social impact

Recap of G4C18 Festival and XR4C Summit

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15 years celebrating the impact of games!
 
It’s a wrap! This year’s 15th annual Games for Change Festival was a major success! We hosted over 1000 attendees with many of them coming from countries around the world. The 3 day event kicked off with the proclamation from Mayor Bill DeBlasio that Thursday, June 28th was officially Games for Change Day. We were fortunate to have Deputy Commissioner Kai Falkenberg to give the award to founders Barry Joseph, Suzanne Seggarman, Benjamin Stokes, G4C’s chairman Asi Burak and G4C’s president Susanna Pollack. We are so proud to see G4C’s diverse community grow and to be a platform where everyone can join forces to discuss and build impactful projects together.
 

 
We would like to send a special thank you to Matt Parker, Alexander King, the Institute of Play and Ryan Seashore for curating the different tracks and providing such insightful programs and sessions to the G4C and XR4C communities.
 
From the XR Brain Jam to the speed networking and Meet the Funders sessions, we saw so many people meeting each other and forging new partnerships. We hope you keep in touch throughout the year and let us know about the amazing work that is born out of this gathering.
 
Meanwhile, take a look at the Festival and XR for Change Summit photos on our Flickr account and share away with your networks and friends. Also don’t forget to subscribe to our Youtube channel to be notified when the Festival videos are uploaded.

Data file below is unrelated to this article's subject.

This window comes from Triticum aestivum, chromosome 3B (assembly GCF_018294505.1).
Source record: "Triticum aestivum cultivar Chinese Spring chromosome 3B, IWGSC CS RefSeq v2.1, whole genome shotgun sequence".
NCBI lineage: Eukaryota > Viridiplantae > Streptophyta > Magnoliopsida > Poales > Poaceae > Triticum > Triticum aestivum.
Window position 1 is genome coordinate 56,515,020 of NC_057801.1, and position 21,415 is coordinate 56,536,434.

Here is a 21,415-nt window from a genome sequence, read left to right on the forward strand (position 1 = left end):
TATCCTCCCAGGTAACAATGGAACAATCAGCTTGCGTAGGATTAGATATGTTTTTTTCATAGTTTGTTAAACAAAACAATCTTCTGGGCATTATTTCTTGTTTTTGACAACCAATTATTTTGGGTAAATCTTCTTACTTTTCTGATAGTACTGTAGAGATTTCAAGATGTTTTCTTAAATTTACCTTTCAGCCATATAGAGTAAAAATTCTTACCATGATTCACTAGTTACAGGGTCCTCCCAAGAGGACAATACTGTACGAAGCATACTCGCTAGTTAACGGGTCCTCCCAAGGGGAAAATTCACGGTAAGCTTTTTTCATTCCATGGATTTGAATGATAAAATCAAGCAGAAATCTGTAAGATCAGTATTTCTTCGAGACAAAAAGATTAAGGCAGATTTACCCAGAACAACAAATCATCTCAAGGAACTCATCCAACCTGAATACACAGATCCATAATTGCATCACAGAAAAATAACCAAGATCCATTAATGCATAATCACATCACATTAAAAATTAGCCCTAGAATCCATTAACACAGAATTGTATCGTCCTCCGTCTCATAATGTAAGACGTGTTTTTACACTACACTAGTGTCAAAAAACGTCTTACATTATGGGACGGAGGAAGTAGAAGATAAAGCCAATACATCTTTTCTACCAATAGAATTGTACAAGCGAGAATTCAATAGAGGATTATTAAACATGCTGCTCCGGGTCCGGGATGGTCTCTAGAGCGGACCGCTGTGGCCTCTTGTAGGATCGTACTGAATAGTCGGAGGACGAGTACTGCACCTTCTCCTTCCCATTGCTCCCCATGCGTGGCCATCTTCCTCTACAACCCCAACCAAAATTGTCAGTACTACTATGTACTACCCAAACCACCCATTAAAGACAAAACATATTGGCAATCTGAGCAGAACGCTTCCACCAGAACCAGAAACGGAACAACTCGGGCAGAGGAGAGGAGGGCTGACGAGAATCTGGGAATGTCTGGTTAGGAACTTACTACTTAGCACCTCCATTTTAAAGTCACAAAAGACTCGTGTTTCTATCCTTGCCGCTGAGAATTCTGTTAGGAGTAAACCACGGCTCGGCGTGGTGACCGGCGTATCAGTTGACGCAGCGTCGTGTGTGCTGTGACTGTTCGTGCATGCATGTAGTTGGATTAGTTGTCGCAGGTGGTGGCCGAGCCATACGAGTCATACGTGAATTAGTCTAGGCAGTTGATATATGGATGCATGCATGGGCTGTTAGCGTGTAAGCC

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See photos on Flickr here

 
XR for Change Summit — join the XR4C community
 
Our second XR for Change Summit featured over 13 immersive experiences presented by Microsoft, UNICEF, Oculus VR for Good, Conservation International, Emblematic Group, Sundance Institute, Stanford University, Columbia University and many other leading content creators. We are excited to see what impactful XR projects NGO’s, technologists and game studios continue to produce to tackle social issues.
 
We are very excited to grow the XR for Change community and we continue to look for ways we can add value to the people pioneering this space. Join the ever-expanding #XR4C community to be part of our year round programs such as the XR for Change Talk and Play. Sign-up to our newsletter and follow us on social media to learn on how to get involved. If you are interested in partnering or supporting any of the XR for Change programs, please send us an e-mail on [email protected]

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Round of applause and congratulations to the G4C Award winners and nominees!
 
Congratulations to all the winners of the G4C Awards, specially Life Is Strange: Before The Storm for winning Most Significant Impact and Game of the Year. A special shout-out to tech ethicist David Ryan Polgar for making us laugh hard and emceeing the G4C Awards. Here are the 2018 winners:
 
Game of the Year & Most Significant Impact awards
Life Is Strange: Before the Storm: In this choice-based narrative prequel, players see the world through the mind of Chloe Price, a 16 year-old rebel whose self-destructive lifestyle threatens her relationships and well-being. At the helm of this angsty and emotionally powerful protagonist, the player must navigate Chloe’s life decisions when an unexpected friendship throws everything off-kilter.